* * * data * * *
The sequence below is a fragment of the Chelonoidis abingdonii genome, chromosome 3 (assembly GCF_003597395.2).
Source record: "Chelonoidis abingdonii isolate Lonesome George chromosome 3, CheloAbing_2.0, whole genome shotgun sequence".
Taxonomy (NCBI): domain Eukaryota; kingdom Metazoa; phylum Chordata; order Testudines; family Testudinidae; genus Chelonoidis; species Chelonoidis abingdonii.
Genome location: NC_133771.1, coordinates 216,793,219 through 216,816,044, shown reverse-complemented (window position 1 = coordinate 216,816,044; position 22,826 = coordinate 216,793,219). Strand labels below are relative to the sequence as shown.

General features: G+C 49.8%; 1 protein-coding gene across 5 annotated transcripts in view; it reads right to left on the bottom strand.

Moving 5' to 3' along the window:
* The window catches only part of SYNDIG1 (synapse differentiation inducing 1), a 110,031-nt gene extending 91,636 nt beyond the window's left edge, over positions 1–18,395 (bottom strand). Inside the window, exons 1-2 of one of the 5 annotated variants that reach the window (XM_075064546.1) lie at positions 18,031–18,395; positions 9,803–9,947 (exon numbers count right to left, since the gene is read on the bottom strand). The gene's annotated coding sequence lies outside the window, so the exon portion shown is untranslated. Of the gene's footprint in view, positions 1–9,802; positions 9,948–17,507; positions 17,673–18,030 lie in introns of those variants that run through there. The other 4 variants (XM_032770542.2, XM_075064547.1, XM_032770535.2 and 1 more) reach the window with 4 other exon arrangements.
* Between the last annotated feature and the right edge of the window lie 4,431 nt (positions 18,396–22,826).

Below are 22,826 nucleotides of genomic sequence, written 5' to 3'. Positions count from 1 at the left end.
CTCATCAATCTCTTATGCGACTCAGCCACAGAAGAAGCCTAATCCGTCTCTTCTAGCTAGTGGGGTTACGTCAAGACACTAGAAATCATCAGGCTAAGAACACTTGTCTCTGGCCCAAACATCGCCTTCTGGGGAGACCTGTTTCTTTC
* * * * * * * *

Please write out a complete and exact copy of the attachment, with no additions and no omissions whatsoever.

The sequence below is a fragment of the Chelonoidis abingdonii genome, chromosome 3 (assembly GCF_003597395.2).
Source record: "Chelonoidis abingdonii isolate Lonesome George chromosome 3, CheloAbing_2.0, whole genome shotgun sequence".
Taxonomy (NCBI): domain Eukaryota; kingdom Metazoa; phylum Chordata; order Testudines; family Testudinidae; genus Chelonoidis; species Chelonoidis abingdonii.
Genome location: NC_133771.1, coordinates 216,793,219 through 216,816,044, shown reverse-complemented (window position 1 = coordinate 216,816,044; position 22,826 = coordinate 216,793,219). Strand labels below are relative to the sequence as shown.

General features: G+C 49.8%; 1 protein-coding gene across 5 annotated transcripts in view; it reads right to left on the bottom strand.

Moving 5' to 3' along the window:
* The window catches only part of SYNDIG1 (synapse differentiation inducing 1), a 110,031-nt gene extending 91,636 nt beyond the window's left edge, over positions 1–18,395 (bottom strand). Inside the window, exons 1-2 of one of the 5 annotated variants that reach the window (XM_075064546.1) lie at positions 18,031–18,395; positions 9,803–9,947 (exon numbers count right to left, since the gene is read on the bottom strand). The gene's annotated coding sequence lies outside the window, so the exon portion shown is untranslated. Of the gene's footprint in view, positions 1–9,802; positions 9,948–17,507; positions 17,673–18,030 lie in introns of those variants that run through there. The other 4 variants (XM_032770542.2, XM_075064547.1, XM_032770535.2 and 1 more) reach the window with 4 other exon arrangements.
* Between the last annotated feature and the right edge of the window lie 4,431 nt (positions 18,396–22,826).

Below are 22,826 nucleotides of genomic sequence, written 5' to 3'. Positions count from 1 at the left end.
CTCATCAATCTCTTATGCGACTCAGCCACAGAAGAAGCCTAATCCGTCTCTTCTAGCTAGTGGGGTTACGTCAAGACACTAGAAATCATCAGGCTAAGAACACTTGTCTCTGGCCCAAACATCGCCTTCTGGGGAGACCTGTTTCTTTC